Interim figures provided by the Fair Work Ombudsman (FWO) Directorate for Migrant Strategy & Engagement show that 73% of all litigation initiated in the first nine months of the 2015-16 financial year involved visa holders.

This astonishing figure gives further context to the FWO’s Calendar 2015 report which was released earlier this year, and included the following notable data:

  • The FWO received 1916 requests for assistance from visa-holders in calendar year 2015 (almost 13% of total claims)
  • Of this cohort, backpackers on Working Holiday visas continued to account for the highest level of pay disputes, with subclass 457 visa holders, foreign students, recent graduates, and at least 156 ‘unspecified visa holders’ comprising the balance.
  • More than $2.2 million in underpaid wages and entitlements was recovered for more than 500 visa-holders – an average of $4,317 for each claimant.
  • The majority of claims originated from the accommodation and food services sector, and the agriculture, forestry and fishing, and administration and support service sectors.
  • The FWO placed 24 matters before the Courts alleging underpayment of visa-holders and required 15 employers to sign Enforceable Undertakings aimed at addressing non-compliance and encouraging behavioural change.
  • Fair Work inspectors issued 157 formal letters of caution to employers, 145 infringement notices (on-the-spot fines) and 39 compliance notices.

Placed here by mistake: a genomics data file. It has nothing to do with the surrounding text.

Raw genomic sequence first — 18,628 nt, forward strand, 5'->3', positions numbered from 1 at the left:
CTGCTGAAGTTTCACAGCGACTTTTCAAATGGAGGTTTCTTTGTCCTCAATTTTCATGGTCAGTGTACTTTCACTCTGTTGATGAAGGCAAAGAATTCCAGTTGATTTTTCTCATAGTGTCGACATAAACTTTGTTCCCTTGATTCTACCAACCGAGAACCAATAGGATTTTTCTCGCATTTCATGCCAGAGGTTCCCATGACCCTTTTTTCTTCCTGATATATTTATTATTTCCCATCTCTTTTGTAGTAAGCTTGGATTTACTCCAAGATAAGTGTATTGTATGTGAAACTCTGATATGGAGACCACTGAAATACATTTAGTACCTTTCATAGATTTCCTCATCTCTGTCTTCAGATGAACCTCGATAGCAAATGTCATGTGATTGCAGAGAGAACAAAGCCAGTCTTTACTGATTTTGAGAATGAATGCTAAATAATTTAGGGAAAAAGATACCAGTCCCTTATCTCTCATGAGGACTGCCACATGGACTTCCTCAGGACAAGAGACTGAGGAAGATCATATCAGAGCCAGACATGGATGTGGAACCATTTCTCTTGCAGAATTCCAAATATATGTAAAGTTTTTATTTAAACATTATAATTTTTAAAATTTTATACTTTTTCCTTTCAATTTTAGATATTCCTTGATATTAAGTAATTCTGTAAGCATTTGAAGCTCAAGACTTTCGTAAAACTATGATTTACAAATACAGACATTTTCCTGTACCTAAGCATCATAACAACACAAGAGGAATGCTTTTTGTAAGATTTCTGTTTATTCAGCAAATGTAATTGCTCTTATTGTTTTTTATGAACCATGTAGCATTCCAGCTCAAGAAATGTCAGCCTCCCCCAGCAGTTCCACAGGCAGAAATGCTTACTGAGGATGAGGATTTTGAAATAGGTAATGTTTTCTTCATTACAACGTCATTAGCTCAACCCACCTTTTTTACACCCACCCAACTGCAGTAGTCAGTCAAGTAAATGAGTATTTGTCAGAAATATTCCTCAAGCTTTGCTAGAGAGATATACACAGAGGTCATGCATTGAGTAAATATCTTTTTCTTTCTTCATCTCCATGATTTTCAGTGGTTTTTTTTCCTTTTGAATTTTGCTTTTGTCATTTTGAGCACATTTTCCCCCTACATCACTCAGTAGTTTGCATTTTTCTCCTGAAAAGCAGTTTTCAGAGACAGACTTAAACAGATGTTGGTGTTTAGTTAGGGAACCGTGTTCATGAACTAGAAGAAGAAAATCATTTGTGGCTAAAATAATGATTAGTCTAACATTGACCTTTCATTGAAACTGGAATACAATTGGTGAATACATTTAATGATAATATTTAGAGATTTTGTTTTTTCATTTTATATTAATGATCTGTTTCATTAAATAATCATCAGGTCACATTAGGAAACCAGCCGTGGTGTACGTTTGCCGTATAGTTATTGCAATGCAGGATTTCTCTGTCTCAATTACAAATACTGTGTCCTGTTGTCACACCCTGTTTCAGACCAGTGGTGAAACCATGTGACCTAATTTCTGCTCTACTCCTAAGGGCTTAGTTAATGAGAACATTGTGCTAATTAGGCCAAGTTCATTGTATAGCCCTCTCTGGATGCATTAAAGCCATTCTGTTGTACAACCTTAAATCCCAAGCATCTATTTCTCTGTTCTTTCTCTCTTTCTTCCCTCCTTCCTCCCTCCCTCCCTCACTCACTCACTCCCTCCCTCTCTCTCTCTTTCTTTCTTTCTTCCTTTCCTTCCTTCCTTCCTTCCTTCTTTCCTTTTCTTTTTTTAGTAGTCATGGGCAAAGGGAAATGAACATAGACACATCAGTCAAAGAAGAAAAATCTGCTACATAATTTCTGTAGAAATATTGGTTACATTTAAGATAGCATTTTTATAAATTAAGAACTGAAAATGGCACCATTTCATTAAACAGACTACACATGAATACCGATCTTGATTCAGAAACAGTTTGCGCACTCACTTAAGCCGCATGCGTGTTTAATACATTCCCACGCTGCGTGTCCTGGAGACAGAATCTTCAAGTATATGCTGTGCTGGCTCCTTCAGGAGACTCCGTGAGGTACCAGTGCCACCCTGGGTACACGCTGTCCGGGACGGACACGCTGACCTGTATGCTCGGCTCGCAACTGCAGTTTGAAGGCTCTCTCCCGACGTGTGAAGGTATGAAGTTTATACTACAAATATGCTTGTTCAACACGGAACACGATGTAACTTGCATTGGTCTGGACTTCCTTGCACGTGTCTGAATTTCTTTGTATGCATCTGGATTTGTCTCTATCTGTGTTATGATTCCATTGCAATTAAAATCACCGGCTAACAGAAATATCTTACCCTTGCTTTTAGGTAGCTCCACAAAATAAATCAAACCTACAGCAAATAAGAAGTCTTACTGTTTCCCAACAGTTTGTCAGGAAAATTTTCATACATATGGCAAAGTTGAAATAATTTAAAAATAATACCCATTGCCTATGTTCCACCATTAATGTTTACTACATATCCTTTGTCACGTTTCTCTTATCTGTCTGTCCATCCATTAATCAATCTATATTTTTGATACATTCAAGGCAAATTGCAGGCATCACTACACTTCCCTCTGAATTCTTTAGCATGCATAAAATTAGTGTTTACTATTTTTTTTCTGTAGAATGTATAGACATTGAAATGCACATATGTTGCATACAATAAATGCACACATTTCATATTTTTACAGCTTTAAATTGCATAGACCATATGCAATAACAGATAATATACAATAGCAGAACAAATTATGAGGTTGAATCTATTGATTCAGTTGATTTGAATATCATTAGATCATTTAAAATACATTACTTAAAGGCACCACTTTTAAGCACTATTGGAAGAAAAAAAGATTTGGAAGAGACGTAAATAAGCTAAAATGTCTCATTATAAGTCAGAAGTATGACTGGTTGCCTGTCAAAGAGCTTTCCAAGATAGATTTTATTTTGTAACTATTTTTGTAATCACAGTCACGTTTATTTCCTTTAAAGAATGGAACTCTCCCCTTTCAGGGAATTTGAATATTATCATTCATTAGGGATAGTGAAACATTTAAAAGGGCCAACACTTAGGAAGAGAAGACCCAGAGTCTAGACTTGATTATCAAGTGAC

Some businesses are unaware that both the Migration Act and the Fair Work Act can extend liability for contraventions of workplace laws beyond the direct employment relationship. This means that an employer, referrer, recruiter or end-user of contracted labour can be held jointly and severally liable for the contravention. In addition, culpability can extend to Directors, HR Advisors, Managers (and beyond), under accessorial liability provisions.

In the string of cases that have followed last year’s landmark Choong Enterprises case, the Courts have signalled an increased readiness to impose heavy pecuniary penalties. It is therefore critical that best practice measures be put in place to mitigate the risk of significant civil penalties, reputational damage or even criminal charges.